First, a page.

The Padres keep trying to find the perfect roster mix to supplement their rising young talent.
Major League Signings
- Drew Pomeranz, LHP: four years, $34MM
- Craig Stammen, RHP: two years, $9MM (includes $1MM buyout of $4MM club option for 2022)
- Pierce Johnson, RHP: two years, $5MM (includes $1MM buyout of $3MM club option for 2022)
- Total spend: $48MM
Trades and Claims
- Acquired OF Tommy Pham and INF Jake Cronenworth from Rays in exchange for OF Hunter Renfroe, INF Xavier Edwards and INF Esteban Quiroz (as PTBNL)
- Acquired RHP Emilio Pagan from Rays in exchange for OF Manuel Margot and C/OF Logan Driscoll
- Acquired OF Trent Grisham and RHP Zach Davies from Brewers in exchange for 2B/SS Luis Urias and LHP Eric Lauer
- Acquired 2B Jurickson Profar from Athletics in exchange for C Austin Allen and OF Buddy Reed (as PTBNL)
- Claimed INF Breyvic Valera off waivers from the Blue Jays
Notable Minor League Signings
- Abraham Almonte, Kyle Barraclough, Gordon Beckham (since released), Brian Dozier, Jerad Eickhoff, Seth Frankoff, Juan Lagares
- Carl Edwards Jr., Robbie Erlin, Travis Jankowski, Ian Kinsler (retired), Aaron Loup, Kazuhisa Makita, Nick Margevicius, Bryan Mitchell, Chris Stewart, Robert Stock, Adam Warren, Eric Yardley
As usual, the Padres engaged in quite a lot of eyebrow-raising chatter this winter. There was talk at various points that the club was chasing trades involving Mookie Betts (see here), Kris Bryant (see here), Francisco Lindor (see here), Nick Senzel (same link), and Starling Marte (see here). In free agency, the Friars looked at veteran southpaws Madison Bumgarner and Dallas Keuchel … and also considered another in David Price as part of various trade scenarios.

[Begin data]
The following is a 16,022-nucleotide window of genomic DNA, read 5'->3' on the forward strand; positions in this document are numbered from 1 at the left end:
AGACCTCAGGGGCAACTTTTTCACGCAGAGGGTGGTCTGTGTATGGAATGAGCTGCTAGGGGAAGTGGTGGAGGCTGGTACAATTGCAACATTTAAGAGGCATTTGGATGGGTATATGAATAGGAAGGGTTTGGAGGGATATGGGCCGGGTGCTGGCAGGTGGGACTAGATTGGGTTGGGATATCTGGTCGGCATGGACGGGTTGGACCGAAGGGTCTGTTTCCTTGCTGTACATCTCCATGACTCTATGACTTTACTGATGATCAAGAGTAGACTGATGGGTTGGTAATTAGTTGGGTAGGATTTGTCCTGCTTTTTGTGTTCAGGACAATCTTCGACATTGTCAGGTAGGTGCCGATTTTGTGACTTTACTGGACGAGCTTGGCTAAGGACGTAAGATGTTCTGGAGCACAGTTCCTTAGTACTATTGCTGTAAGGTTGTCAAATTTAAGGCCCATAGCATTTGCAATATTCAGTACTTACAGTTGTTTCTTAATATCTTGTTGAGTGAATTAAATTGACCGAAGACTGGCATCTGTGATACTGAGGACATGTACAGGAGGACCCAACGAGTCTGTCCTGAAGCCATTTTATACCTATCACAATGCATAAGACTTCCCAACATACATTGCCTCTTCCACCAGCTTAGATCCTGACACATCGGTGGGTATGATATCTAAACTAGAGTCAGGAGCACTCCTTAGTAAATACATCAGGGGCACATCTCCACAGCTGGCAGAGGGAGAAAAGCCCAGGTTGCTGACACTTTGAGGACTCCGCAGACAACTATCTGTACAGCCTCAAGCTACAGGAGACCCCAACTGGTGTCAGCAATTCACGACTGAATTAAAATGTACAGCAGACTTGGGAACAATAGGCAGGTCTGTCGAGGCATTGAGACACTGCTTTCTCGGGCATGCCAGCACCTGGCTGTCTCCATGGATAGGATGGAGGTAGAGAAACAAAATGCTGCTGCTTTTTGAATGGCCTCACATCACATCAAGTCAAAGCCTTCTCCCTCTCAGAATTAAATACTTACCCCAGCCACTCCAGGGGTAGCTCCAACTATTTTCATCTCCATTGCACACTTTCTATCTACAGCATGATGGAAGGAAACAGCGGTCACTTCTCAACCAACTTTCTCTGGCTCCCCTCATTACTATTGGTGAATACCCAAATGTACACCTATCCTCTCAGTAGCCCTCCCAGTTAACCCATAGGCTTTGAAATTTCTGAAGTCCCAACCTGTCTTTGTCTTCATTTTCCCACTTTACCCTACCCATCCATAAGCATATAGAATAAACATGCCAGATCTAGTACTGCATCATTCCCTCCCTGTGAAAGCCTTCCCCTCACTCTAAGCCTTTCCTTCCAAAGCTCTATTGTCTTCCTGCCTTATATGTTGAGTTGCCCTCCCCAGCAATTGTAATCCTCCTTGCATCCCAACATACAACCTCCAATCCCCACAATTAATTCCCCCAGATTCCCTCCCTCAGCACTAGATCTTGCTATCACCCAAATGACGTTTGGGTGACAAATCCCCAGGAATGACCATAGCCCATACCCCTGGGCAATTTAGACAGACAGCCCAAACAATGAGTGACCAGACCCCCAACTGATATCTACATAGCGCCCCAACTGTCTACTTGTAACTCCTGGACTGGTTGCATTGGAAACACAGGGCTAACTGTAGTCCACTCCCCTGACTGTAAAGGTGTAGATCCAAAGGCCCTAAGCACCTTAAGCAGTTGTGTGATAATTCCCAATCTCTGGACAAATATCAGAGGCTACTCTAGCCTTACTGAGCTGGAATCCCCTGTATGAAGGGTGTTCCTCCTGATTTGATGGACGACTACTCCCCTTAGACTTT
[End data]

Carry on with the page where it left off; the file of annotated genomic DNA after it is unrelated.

There’s no new star in San Diego, but that probably wasn’t necessary for an organization that last year welcomed Manny Machado and oversaw the emergence of Fernando Tatis Jr. and Chris Paddack. It might have been nice to announce a new, long-term pact with Tatis. The San Diego organization built up some good will by promoting him to start the 2019 season — that’ll also ensure a full season of 2020 service even if the campaign isn’t played — but couldn’t make apparent headway in talks this winter.